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Joburg tables R83.1bn budget aimed at tackling infrastructure and service delivery issues

Joburg tables R83.1bn budget aimed at tackling infrastructure and service delivery issues
Illustrative image: Johannesburg Water Crisis (Photos: Rawpixel | Kabelo Mokoena | Wikipedia | Supplied)

The city, with a population of more than six million, faces myriad challenges including fiscal pressure, crumbling infrastructure, service delivery and revenue collection problems and the provision of electricity and potable water.

Residents of South Africa’s richest metro will feel the pinch when Johannesburg’s electricity tariffs increase by 12.7%, water by 7.7% and rates by 3.8% as of 1 July. The city’s finance MMC, Dada Morero, announced these increases on Tuesday when tabling an R83.1-billion budget – up from the previous financial year’s R80.9-billion.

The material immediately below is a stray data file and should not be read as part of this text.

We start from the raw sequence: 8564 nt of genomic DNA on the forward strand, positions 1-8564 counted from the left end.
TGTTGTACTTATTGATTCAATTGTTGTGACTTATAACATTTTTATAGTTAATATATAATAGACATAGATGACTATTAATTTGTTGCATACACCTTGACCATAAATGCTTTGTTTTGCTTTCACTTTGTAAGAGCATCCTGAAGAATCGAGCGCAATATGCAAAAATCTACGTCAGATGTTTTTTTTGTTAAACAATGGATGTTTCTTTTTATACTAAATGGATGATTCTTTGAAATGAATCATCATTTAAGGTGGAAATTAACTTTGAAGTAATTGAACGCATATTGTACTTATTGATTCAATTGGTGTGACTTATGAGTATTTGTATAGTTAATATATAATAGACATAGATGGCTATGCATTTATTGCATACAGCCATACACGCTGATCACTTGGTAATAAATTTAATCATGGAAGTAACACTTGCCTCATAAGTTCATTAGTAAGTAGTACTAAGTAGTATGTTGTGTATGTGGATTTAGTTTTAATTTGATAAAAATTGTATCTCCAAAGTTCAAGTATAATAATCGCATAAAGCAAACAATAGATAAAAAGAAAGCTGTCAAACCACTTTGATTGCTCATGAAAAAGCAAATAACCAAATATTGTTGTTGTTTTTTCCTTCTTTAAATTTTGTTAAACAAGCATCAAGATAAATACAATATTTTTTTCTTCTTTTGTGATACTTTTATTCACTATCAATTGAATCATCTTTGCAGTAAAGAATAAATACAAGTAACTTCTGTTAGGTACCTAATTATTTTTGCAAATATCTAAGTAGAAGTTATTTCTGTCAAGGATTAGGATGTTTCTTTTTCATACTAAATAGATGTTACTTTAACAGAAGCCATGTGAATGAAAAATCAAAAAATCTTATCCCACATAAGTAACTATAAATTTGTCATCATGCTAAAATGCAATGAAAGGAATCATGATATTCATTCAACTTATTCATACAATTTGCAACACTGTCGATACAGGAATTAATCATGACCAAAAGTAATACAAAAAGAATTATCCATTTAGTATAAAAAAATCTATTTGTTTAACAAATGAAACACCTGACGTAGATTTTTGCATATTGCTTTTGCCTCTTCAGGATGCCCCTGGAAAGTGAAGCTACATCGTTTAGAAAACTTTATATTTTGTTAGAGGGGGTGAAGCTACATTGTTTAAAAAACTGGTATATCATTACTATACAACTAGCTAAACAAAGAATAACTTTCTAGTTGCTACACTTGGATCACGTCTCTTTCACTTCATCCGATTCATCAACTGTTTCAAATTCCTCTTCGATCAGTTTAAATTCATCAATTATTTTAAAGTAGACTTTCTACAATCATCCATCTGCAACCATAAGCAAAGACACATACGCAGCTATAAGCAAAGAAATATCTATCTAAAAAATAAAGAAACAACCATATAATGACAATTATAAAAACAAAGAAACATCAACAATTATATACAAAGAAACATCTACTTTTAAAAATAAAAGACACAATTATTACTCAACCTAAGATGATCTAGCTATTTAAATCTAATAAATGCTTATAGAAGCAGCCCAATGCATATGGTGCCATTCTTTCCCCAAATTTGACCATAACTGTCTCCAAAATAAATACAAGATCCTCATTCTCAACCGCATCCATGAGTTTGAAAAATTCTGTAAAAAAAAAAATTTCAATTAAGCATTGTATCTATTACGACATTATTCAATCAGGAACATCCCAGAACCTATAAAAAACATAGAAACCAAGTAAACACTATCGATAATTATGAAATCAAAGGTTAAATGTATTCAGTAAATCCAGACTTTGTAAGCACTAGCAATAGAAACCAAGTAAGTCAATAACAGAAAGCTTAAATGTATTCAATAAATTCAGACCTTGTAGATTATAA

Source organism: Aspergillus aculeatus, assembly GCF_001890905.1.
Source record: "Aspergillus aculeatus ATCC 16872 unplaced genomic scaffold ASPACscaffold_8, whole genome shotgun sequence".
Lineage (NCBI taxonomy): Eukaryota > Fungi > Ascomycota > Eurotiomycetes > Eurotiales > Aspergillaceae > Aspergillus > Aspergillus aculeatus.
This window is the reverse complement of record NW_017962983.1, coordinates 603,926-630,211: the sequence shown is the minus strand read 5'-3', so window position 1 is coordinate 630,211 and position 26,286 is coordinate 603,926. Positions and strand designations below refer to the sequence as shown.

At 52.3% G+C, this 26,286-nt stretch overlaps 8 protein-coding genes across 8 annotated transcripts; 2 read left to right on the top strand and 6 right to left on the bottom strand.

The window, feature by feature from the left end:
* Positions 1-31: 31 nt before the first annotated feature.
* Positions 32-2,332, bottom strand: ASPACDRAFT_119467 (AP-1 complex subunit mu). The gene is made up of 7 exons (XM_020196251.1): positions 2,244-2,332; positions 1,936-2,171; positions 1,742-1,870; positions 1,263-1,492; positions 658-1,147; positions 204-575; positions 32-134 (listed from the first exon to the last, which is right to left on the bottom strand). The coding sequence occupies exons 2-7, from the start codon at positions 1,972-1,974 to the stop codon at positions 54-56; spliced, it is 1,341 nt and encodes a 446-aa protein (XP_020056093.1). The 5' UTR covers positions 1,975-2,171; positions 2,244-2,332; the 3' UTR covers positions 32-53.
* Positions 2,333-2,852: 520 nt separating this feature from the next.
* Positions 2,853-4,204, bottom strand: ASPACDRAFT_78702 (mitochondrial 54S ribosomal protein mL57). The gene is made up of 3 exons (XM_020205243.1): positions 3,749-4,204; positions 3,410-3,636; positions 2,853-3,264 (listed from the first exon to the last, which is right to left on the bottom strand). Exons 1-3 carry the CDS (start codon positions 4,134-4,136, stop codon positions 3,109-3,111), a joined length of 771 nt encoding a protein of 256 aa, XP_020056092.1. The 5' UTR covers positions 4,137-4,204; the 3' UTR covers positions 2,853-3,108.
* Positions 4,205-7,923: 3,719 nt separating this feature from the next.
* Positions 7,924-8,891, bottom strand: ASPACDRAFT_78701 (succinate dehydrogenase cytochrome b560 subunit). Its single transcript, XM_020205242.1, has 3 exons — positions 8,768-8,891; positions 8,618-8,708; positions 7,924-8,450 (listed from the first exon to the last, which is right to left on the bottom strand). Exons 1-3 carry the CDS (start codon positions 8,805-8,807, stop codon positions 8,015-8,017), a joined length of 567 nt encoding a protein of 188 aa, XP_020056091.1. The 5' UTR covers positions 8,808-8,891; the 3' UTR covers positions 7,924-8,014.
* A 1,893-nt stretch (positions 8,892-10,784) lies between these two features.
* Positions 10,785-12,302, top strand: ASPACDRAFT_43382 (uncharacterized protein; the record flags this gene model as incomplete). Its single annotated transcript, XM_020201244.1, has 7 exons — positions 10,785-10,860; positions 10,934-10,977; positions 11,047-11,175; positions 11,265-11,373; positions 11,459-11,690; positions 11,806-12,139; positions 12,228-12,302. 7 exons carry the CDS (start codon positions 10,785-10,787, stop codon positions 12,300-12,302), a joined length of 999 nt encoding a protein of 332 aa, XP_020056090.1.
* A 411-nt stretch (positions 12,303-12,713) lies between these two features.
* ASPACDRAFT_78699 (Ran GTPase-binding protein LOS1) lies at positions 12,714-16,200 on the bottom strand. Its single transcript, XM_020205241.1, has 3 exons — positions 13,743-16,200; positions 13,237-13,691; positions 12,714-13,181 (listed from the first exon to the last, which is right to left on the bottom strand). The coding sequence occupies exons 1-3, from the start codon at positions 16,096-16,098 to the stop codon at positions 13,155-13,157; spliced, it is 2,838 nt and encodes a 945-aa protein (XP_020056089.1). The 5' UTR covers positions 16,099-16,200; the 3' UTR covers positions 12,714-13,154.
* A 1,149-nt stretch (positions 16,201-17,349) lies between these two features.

Morero’s 36-page budget was tabled under the theme “An inclusive budget that leaves no one behind”.   

The city, with a population of more than six million, faces myriad challenges including tight fiscal pressures, crumbling infrastructure, service delivery and revenue collection problems and the provision of electricity and potable water. 

“We understand our challenges, that the city is struggling to raise its revenue capacity that needs to be supported by continuous investment in refurbishing and replacing infrastructure that maximally responds to the needs of our residents…